Jose Marchand prepares Pfizer COVID-19 vaccination doses at a mobile clinic for members of First Nations and their partners, in Montreal, Friday, April 30, 2021. The National Advisory Committee on Immunization is coming under fire after contradicting the advice Canadians have been receiving for weeks to take the first vaccine against COVID-19 that they’re offered. THE CANADIAN PRESS/Ryan Remiorz
Trudeau says he is glad he got AstraZeneca, vaccines are only way out of pandemic

‘The most important thing is to get vaccinated with the first vaccine offered to you’

B.C.’s provincial health officer, Dr. Bonnie Henry. THE CANADIAN PRESS/Jonathan Hayward
Dip in COVID-19 cases with 572 newly announced in B.C.

No new deaths have been reported but hospitalized patients are up to 481, with 161 being treated in intensive care

(Kingfisher Boats photo)
In the market for a boat in the North Okanagan? Be prepared to wait

Vernon’s Kingfisher Boats is out of 2021 models, with many 2022 models already pre-sold

Join Black Press Media and Do Some Good
Join Black Press Media and Do Some Good

Pay it Forward program supports local businesses in their community giving

Solar panels on a parking garage at the University of B.C. will be used to separate water into oxygen and hydrogen, the latter captured to supply a vehicle filling station. (UBC video)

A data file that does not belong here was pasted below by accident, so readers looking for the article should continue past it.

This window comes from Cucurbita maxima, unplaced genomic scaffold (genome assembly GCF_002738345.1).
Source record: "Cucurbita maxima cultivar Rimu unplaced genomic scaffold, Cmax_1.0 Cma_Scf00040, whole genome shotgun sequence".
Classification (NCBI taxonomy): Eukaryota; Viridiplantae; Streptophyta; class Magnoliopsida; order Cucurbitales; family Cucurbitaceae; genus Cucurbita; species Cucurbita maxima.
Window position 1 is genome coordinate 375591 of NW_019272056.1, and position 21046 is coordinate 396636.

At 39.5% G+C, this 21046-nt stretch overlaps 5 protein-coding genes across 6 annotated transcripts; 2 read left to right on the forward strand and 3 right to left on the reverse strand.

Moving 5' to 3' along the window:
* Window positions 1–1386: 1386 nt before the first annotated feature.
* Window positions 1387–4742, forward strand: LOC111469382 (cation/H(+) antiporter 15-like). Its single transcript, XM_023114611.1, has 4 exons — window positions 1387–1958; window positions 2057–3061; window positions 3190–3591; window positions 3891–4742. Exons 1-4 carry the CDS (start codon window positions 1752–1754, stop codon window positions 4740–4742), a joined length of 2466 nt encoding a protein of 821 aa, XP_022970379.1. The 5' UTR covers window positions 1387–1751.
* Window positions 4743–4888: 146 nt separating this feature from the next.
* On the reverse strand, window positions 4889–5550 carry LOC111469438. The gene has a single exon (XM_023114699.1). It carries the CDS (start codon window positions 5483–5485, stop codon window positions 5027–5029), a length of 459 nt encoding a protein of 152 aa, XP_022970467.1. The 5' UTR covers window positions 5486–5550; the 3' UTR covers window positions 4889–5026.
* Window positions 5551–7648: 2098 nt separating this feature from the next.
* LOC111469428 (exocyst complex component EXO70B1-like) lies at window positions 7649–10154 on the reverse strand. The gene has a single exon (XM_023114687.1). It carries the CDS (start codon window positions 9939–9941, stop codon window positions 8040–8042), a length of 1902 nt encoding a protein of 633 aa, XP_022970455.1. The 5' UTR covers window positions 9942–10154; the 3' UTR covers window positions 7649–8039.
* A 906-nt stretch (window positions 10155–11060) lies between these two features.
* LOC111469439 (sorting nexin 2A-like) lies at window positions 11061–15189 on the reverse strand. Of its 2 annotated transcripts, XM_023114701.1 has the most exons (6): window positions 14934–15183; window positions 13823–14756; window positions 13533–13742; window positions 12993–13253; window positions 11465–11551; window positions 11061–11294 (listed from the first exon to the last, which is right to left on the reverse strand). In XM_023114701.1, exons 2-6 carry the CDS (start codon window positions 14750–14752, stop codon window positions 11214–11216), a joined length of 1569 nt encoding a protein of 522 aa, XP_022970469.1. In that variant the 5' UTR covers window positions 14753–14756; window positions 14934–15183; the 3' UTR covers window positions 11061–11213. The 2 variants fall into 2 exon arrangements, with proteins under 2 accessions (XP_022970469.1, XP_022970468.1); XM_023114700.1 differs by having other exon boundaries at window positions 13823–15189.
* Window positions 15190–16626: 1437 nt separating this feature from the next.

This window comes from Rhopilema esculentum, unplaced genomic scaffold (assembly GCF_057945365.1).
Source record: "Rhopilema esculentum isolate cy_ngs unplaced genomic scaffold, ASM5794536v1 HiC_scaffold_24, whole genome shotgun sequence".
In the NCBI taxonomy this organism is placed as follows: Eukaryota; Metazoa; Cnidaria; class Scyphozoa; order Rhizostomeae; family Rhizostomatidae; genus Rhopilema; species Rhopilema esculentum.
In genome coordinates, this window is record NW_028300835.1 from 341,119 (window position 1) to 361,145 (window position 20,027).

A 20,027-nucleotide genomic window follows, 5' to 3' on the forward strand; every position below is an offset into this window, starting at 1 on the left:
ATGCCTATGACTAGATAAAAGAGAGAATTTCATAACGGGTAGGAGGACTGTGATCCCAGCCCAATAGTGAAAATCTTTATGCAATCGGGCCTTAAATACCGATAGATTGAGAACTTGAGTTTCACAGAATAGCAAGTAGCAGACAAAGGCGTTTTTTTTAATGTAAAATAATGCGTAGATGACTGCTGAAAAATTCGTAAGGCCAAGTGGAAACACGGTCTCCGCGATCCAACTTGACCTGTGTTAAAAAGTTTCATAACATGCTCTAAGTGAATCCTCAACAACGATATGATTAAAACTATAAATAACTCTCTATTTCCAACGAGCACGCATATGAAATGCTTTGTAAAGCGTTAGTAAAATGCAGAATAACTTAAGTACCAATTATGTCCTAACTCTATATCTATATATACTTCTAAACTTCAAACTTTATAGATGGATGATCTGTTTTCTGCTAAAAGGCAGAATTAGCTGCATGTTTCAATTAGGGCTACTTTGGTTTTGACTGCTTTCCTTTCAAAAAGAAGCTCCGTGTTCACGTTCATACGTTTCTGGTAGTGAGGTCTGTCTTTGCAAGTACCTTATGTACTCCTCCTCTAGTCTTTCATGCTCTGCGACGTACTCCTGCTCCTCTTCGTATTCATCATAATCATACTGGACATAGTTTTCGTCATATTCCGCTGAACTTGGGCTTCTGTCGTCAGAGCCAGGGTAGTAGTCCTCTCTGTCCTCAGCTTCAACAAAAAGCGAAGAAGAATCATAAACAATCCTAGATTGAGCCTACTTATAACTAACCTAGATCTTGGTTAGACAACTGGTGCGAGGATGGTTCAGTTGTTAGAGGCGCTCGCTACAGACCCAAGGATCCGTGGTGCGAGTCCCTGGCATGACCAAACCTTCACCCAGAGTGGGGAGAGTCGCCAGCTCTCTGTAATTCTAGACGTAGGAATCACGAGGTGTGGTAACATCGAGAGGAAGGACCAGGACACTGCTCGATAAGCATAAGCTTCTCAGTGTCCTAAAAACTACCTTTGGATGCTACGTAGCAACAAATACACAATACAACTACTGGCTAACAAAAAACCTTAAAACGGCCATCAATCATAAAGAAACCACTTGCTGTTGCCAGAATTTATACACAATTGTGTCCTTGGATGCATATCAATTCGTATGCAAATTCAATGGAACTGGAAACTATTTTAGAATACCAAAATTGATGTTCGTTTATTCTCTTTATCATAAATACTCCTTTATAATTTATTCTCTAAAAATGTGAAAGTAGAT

UBC parkade project to use solar energy for hydrogen vehicles

Demonstration project gets $5.6M in low-carbon fuel credits

FILE – A student arrives at school as teachers dressed in red participate in a solidarity march to raise awareness about cases of COVID-19 at Ecole Woodward Hill Elementary School, in Surrey, B.C., on Tuesday, February 23, 2021. THE CANADIAN PRESS/Darryl Dyck
B.C. ‘should be able to’ offer 1st dose of COVID vaccine to kids 12+ by end of June: Henry

Health Canada authorized the vaccine for younger teens this morning

A woman in the Harrison Mills area was attacked by a cougar on Tuesday, May 4. B.C. Conservation Officers killed two male cougars in the area; the attack was determined to be predatory in nature. (File photo)
2 cougars killed following attack on woman in Agassiz area

Attack victim remains in hospital in stable condition

A woman wears a face mask and shield to curb the spread of COVID-19 while walking in North Vancouver, B.C., on Wednesday, January 6, 2021. THE CANADIAN PRESS/Darryl Dyck
B.C. CDC updates info, acknowledging small respiratory droplets can spread COVID-19

Large droplets, not aerosols had been fixture of public health messaging for many months

Most Read